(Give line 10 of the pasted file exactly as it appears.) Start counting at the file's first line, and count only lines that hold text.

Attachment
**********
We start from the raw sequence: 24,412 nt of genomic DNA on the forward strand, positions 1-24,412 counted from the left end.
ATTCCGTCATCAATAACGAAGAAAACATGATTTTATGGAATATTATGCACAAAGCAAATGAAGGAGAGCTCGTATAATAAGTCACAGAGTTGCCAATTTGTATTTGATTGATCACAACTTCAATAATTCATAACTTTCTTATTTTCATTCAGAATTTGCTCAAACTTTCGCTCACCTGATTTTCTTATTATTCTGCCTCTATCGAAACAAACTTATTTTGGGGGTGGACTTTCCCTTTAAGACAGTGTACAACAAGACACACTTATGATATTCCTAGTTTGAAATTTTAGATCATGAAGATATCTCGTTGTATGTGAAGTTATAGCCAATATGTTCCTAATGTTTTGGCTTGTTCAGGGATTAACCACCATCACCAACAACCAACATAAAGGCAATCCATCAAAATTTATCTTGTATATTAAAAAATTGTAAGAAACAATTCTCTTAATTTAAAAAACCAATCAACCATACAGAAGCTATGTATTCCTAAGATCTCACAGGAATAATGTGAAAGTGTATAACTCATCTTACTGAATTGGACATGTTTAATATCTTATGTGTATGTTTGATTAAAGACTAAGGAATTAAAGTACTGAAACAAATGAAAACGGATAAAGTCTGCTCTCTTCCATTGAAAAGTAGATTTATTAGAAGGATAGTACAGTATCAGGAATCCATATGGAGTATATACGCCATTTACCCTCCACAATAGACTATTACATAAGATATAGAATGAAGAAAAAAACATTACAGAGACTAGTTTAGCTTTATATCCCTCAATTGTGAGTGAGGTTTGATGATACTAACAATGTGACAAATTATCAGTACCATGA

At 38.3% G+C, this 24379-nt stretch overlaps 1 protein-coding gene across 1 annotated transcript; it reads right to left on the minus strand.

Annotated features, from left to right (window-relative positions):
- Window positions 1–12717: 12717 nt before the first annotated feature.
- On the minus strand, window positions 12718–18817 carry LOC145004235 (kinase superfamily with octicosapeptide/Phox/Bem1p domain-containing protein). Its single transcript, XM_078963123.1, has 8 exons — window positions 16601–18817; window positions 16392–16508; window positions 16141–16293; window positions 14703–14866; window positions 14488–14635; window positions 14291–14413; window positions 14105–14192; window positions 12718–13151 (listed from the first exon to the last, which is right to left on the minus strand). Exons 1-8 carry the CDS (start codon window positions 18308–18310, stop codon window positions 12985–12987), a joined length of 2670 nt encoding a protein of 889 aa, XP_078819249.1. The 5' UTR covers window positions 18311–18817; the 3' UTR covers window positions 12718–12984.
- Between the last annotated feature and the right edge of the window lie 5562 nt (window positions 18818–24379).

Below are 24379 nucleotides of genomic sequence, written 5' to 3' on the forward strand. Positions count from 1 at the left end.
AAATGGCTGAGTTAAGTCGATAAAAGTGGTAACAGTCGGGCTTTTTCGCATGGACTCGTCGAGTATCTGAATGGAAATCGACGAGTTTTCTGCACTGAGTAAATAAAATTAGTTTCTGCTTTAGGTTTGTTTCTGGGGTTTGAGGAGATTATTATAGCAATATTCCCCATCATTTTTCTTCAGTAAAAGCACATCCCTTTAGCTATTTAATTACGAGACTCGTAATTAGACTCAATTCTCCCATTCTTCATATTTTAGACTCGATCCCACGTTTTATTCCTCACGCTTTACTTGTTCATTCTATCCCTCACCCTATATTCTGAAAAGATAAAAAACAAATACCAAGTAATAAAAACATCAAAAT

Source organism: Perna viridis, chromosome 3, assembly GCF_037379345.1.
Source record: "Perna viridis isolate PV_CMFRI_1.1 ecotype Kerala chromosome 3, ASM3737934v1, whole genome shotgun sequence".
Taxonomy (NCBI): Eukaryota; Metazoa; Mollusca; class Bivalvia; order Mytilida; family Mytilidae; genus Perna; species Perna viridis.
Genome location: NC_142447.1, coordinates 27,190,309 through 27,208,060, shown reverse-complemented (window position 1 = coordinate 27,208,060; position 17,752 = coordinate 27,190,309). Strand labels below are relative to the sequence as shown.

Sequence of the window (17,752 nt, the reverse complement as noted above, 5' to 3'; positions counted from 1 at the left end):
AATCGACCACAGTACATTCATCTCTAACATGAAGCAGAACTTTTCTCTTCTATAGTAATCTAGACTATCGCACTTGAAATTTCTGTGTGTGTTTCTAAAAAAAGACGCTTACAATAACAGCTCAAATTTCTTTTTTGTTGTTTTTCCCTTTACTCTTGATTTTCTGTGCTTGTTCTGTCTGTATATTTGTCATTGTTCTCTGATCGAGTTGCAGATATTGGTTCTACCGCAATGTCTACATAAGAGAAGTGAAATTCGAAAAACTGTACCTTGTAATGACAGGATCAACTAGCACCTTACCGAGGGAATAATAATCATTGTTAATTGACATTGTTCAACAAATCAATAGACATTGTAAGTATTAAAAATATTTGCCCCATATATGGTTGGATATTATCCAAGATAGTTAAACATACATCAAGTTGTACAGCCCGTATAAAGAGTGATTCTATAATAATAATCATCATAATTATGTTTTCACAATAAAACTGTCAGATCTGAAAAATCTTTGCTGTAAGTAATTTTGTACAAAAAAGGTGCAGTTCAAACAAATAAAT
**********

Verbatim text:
Source organism: Perna viridis, chromosome 3, assembly GCF_037379345.1.